“Ghanaian Hospitality” is a phrase that I have thrown around a fair bit since I started writing these blogs. Our homestay mother Bernice shows us what it means to be hospitable every day, as does just about everyone else we meet. But this weekend in particular, as I wandered around Accra by myself as a big-eyed, directionally-challenged foreigner, the outcomes of my travels were invariably positive only because of the many, many strangers that took time out of their day to help me. The end result of the weekend: I made it back in one piece to greet Sarah and Caroline with Ghanaian hair braids, a smile on my face, and a giant pizza when they arrived in Accra =) (see below).
2. Mercy, Juli’s grownup daughter. As Juli was braiding, Mercy left what she was doing to come down and neaten my hair braids for me so that we would finish faster, cutting the stray hair extensions so that my braids looked nice and smooth. I know that she did a great job, because some of the Ghanaians at work commented on how smooth they were.
3. An acquaintance of Juli’s in the market. He let her use his phone for free so she could call around to find out who would have the hair extensions we were seeking.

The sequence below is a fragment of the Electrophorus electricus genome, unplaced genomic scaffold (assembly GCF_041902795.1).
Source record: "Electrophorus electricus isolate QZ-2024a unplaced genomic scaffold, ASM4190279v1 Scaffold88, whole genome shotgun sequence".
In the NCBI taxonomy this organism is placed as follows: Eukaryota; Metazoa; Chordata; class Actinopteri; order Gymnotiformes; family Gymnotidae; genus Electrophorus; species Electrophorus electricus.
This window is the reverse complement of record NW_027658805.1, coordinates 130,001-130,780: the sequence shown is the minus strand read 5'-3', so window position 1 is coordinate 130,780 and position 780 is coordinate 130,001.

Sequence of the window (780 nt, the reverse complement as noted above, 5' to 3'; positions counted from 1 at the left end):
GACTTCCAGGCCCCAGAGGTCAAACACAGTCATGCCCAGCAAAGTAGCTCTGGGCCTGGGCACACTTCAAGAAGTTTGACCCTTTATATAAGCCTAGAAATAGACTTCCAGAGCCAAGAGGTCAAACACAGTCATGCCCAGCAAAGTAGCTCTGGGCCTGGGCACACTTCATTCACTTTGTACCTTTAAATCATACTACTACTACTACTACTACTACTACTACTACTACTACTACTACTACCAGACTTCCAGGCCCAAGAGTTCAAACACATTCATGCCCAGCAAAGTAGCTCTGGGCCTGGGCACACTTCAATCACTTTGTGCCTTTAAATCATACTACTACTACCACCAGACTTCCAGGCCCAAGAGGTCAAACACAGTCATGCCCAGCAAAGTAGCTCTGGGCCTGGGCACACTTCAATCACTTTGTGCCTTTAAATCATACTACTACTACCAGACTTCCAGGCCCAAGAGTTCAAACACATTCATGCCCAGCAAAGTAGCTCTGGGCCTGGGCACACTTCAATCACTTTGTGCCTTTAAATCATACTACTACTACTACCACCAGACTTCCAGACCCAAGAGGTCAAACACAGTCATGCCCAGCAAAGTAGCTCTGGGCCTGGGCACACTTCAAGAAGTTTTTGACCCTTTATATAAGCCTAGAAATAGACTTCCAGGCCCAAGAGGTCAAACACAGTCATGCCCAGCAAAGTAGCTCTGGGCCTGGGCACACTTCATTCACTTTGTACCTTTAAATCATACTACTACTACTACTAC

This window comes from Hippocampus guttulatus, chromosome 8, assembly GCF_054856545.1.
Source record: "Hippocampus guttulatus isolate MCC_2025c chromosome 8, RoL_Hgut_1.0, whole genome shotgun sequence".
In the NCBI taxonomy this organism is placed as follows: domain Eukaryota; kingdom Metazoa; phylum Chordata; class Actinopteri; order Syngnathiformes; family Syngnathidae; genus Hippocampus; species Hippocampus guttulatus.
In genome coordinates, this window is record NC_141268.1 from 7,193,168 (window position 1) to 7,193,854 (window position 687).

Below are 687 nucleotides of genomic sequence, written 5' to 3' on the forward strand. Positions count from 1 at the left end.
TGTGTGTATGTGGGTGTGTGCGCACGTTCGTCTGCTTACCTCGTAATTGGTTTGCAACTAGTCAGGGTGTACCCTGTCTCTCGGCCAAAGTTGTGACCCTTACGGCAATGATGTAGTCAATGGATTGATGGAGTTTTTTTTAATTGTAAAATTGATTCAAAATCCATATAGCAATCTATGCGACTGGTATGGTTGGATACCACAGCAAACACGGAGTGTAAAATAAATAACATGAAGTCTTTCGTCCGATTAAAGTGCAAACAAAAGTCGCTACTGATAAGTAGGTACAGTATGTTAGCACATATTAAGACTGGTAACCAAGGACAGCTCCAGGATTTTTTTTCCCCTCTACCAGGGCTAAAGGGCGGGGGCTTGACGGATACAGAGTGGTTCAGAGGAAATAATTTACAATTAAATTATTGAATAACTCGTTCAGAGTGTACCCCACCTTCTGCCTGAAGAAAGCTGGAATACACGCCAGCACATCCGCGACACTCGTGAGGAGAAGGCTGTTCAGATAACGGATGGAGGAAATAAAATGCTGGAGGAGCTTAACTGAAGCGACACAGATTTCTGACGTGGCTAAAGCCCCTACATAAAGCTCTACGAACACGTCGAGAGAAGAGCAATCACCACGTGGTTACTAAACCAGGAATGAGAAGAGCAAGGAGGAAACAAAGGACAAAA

4. The “mate” (individual who works on the tro-tro collecting fairs and yelling out the destinations) at 37. He left his tro-tro to walk with me to where I could catch a tro-tro to Kaneshi market, just outside of 37 station.
5. The mate that “dashed” me – to “dash” is to pay someone else’s fare for the tro-tro (or in this case, waive the fare) as a chivalrous, romatic gesture.
6. The lady that was going back to my home village in the same tro-tro I was. When the tro-tro mate randomly decided he didn’t actually want to go that far anymore, she bartered for both of our fares back, then took me by the arm and moved us to another tro-tro that was going in the right direction.